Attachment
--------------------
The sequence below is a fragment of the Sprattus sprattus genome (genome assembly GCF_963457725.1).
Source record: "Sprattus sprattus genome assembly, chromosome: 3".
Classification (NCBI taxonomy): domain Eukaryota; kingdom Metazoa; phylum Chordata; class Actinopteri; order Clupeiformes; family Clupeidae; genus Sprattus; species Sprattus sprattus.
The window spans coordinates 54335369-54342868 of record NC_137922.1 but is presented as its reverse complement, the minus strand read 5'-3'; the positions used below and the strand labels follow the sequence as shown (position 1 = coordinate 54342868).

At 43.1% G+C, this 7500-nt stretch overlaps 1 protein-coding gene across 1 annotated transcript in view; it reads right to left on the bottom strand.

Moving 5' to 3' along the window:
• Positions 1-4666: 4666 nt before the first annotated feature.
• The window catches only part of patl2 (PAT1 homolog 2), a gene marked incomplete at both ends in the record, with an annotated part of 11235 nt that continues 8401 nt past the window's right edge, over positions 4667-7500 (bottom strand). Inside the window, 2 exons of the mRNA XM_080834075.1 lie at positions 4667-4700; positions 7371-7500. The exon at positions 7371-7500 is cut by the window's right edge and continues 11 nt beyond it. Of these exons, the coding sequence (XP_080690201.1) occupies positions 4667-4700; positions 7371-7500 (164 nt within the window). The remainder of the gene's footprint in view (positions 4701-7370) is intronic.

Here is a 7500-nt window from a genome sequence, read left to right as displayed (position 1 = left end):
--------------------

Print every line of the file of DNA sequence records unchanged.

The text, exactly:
The sequence below is a fragment of the Sprattus sprattus genome (genome assembly GCF_963457725.1).
Source record: "Sprattus sprattus genome assembly, chromosome: 3".
Classification (NCBI taxonomy): domain Eukaryota; kingdom Metazoa; phylum Chordata; class Actinopteri; order Clupeiformes; family Clupeidae; genus Sprattus; species Sprattus sprattus.
The window spans coordinates 54335369-54342868 of record NC_137922.1 but is presented as its reverse complement, the minus strand read 5'-3'; the positions used below and the strand labels follow the sequence as shown (position 1 = coordinate 54342868).

At 43.1% G+C, this 7500-nt stretch overlaps 1 protein-coding gene across 1 annotated transcript in view; it reads right to left on the bottom strand.

Moving 5' to 3' along the window:
• Positions 1-4666: 4666 nt before the first annotated feature.
• The window catches only part of patl2 (PAT1 homolog 2), a gene marked incomplete at both ends in the record, with an annotated part of 11235 nt that continues 8401 nt past the window's right edge, over positions 4667-7500 (bottom strand). Inside the window, 2 exons of the mRNA XM_080834075.1 lie at positions 4667-4700; positions 7371-7500. The exon at positions 7371-7500 is cut by the window's right edge and continues 11 nt beyond it. Of these exons, the coding sequence (XP_080690201.1) occupies positions 4667-4700; positions 7371-7500 (164 nt within the window). The remainder of the gene's footprint in view (positions 4701-7370) is intronic.

Here is a 7500-nt window from a genome sequence, read left to right as displayed (position 1 = left end):